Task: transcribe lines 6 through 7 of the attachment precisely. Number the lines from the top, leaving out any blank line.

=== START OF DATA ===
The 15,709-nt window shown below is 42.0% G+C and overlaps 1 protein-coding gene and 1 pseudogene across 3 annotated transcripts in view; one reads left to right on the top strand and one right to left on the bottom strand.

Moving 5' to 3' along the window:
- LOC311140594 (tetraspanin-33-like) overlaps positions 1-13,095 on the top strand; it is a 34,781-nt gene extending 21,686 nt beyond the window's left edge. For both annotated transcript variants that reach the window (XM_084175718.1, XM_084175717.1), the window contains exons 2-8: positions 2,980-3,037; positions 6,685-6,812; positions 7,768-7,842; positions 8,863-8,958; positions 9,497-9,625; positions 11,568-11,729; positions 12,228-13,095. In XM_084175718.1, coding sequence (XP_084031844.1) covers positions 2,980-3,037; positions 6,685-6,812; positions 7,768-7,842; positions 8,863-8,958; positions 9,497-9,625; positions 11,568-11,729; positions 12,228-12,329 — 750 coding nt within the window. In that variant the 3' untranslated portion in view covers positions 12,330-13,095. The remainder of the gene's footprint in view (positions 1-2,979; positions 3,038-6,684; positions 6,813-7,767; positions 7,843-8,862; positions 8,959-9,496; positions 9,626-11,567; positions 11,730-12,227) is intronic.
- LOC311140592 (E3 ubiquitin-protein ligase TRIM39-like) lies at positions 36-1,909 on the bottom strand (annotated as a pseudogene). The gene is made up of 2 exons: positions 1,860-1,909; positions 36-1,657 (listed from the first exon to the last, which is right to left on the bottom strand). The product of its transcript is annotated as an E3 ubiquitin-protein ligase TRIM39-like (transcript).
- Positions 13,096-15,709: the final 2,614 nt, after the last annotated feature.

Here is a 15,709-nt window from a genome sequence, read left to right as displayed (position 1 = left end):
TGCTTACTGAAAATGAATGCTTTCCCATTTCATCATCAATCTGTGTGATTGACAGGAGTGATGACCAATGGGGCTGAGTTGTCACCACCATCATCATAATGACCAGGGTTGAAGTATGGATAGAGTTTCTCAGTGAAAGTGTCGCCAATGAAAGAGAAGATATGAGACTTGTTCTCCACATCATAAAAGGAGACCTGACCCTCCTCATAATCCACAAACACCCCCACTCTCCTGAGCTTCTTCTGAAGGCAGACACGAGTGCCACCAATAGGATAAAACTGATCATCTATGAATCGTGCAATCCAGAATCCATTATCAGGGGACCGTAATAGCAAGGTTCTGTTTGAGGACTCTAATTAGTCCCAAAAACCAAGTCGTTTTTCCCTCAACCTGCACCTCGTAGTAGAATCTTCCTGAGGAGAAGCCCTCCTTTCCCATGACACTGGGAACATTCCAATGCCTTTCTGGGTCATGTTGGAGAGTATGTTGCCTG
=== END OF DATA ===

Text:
Here is a 15,709-nt window from a genome sequence, read left to right as displayed (position 1 = left end):
TGCTTACTGAAAATGAATGCTTTCCCATTTCATCATCAATCTGTGTGATTGACAGGAGTGATGACCAATGGGGCTGAGTTGTCACCACCATCATCATAATGACCAGGGTTGAAGTATGGATAGAGTTTCTCAGTGAAAGTGTCGCCAATGAAAGAGAAGATATGAGACTTGTTCTCCACATCATAAAAGGAGACCTGACCCTCCTCATAATCCACAAACACCCCCACTCTCCTGAGCTTCTTCTGAAGGCAGACACGAGTGCCACCAATAGGATAAAACTGATCATCTATGAATCGTGCAATCCAGAATCCATTATCAGGGGACCGTAATAGCAAGGTTCTGTTTGAGGACTCTAATTAGTCCCAAAAACCAAGTCGTTTTTCCCTCAACCTGCACCTCGTAGTAGAATCTTCCTGAGGAGAAGCCCTCCTTTCCCATGACACTGGGAACATTCCAATGCCTTTCTGGGTCATGTTGGAGAGTATGTTGCCTG